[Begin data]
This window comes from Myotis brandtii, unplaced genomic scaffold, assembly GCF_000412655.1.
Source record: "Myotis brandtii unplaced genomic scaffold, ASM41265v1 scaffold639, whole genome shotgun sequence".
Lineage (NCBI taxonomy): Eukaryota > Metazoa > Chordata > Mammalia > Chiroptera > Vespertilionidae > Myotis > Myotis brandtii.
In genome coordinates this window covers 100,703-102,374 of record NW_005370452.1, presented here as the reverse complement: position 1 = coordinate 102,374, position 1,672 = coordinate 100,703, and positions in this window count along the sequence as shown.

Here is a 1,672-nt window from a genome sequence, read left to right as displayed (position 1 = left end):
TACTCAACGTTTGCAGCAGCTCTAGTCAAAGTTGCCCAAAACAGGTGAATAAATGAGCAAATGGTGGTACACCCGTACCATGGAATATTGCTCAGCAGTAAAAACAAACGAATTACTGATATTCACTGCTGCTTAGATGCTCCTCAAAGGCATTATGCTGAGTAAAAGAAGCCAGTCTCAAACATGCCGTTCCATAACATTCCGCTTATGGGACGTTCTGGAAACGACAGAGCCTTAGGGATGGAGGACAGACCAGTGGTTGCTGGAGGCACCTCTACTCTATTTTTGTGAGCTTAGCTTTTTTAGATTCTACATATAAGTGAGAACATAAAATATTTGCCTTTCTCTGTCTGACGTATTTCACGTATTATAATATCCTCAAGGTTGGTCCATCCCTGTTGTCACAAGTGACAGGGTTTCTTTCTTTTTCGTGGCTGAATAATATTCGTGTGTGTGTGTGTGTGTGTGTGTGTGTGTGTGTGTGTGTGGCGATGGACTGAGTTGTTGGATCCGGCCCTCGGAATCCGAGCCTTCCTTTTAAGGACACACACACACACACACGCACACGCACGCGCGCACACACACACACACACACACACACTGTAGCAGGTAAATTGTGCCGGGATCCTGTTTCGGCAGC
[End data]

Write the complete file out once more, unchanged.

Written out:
This window comes from Myotis brandtii, unplaced genomic scaffold, assembly GCF_000412655.1.
Source record: "Myotis brandtii unplaced genomic scaffold, ASM41265v1 scaffold639, whole genome shotgun sequence".
Lineage (NCBI taxonomy): Eukaryota > Metazoa > Chordata > Mammalia > Chiroptera > Vespertilionidae > Myotis > Myotis brandtii.
In genome coordinates this window covers 100,703-102,374 of record NW_005370452.1, presented here as the reverse complement: position 1 = coordinate 102,374, position 1,672 = coordinate 100,703, and positions in this window count along the sequence as shown.

Here is a 1,672-nt window from a genome sequence, read left to right as displayed (position 1 = left end):
TACTCAACGTTTGCAGCAGCTCTAGTCAAAGTTGCCCAAAACAGGTGAATAAATGAGCAAATGGTGGTACACCCGTACCATGGAATATTGCTCAGCAGTAAAAACAAACGAATTACTGATATTCACTGCTGCTTAGATGCTCCTCAAAGGCATTATGCTGAGTAAAAGAAGCCAGTCTCAAACATGCCGTTCCATAACATTCCGCTTATGGGACGTTCTGGAAACGACAGAGCCTTAGGGATGGAGGACAGACCAGTGGTTGCTGGAGGCACCTCTACTCTATTTTTGTGAGCTTAGCTTTTTTAGATTCTACATATAAGTGAGAACATAAAATATTTGCCTTTCTCTGTCTGACGTATTTCACGTATTATAATATCCTCAAGGTTGGTCCATCCCTGTTGTCACAAGTGACAGGGTTTCTTTCTTTTTCGTGGCTGAATAATATTCGTGTGTGTGTGTGTGTGTGTGTGTGTGTGTGTGTGTGTGTGGCGATGGACTGAGTTGTTGGATCCGGCCCTCGGAATCCGAGCCTTCCTTTTAAGGACACACACACACACACACGCACACGCACGCGCGCACACACACACACACACACACACACTGTAGCAGGTAAATTGTGCCGGGATCCTGTTTCGGCAGC